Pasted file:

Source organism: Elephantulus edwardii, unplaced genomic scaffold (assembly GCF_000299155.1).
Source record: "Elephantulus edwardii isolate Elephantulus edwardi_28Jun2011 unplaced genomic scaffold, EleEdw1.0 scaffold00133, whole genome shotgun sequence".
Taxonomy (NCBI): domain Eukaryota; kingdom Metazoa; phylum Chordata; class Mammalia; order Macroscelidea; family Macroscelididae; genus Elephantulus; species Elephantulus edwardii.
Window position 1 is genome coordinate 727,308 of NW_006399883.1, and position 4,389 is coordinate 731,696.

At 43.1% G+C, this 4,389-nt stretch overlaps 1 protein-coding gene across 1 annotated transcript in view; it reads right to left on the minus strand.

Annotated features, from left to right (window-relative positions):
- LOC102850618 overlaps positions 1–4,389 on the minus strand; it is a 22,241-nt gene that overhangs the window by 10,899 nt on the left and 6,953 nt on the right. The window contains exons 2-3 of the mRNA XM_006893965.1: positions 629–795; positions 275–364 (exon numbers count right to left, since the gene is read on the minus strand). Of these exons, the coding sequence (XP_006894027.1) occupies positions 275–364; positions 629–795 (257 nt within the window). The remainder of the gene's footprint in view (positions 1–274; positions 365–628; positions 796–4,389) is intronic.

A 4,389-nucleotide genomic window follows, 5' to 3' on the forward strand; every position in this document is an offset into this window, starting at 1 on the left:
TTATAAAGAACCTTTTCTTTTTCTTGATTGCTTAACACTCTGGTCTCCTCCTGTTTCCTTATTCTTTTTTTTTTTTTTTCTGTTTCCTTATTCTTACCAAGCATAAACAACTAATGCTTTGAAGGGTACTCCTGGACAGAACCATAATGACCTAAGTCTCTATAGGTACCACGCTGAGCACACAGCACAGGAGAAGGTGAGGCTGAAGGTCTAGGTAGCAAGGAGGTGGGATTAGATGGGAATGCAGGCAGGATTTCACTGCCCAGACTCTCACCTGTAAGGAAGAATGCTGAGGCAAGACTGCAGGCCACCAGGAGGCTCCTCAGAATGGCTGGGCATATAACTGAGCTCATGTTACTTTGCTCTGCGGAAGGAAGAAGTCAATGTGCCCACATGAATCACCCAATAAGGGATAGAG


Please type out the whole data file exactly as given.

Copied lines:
Source organism: Elephantulus edwardii, unplaced genomic scaffold (assembly GCF_000299155.1).
Source record: "Elephantulus edwardii isolate Elephantulus edwardi_28Jun2011 unplaced genomic scaffold, EleEdw1.0 scaffold00133, whole genome shotgun sequence".
Taxonomy (NCBI): domain Eukaryota; kingdom Metazoa; phylum Chordata; class Mammalia; order Macroscelidea; family Macroscelididae; genus Elephantulus; species Elephantulus edwardii.
Window position 1 is genome coordinate 727,308 of NW_006399883.1, and position 4,389 is coordinate 731,696.

At 43.1% G+C, this 4,389-nt stretch overlaps 1 protein-coding gene across 1 annotated transcript in view; it reads right to left on the minus strand.

Annotated features, from left to right (window-relative positions):
- LOC102850618 overlaps positions 1–4,389 on the minus strand; it is a 22,241-nt gene that overhangs the window by 10,899 nt on the left and 6,953 nt on the right. The window contains exons 2-3 of the mRNA XM_006893965.1: positions 629–795; positions 275–364 (exon numbers count right to left, since the gene is read on the minus strand). Of these exons, the coding sequence (XP_006894027.1) occupies positions 275–364; positions 629–795 (257 nt within the window). The remainder of the gene's footprint in view (positions 1–274; positions 365–628; positions 796–4,389) is intronic.

A 4,389-nucleotide genomic window follows, 5' to 3' on the forward strand; every position in this document is an offset into this window, starting at 1 on the left:
TTATAAAGAACCTTTTCTTTTTCTTGATTGCTTAACACTCTGGTCTCCTCCTGTTTCCTTATTCTTTTTTTTTTTTTTTCTGTTTCCTTATTCTTACCAAGCATAAACAACTAATGCTTTGAAGGGTACTCCTGGACAGAACCATAATGACCTAAGTCTCTATAGGTACCACGCTGAGCACACAGCACAGGAGAAGGTGAGGCTGAAGGTCTAGGTAGCAAGGAGGTGGGATTAGATGGGAATGCAGGCAGGATTTCACTGCCCAGACTCTCACCTGTAAGGAAGAATGCTGAGGCAAGACTGCAGGCCACCAGGAGGCTCCTCAGAATGGCTGGGCATATAACTGAGCTCATGTTACTTTGCTCTGCGGAAGGAAGAAGTCAATGTGCCCACATGAATCACCCAATAAGGGATAGAG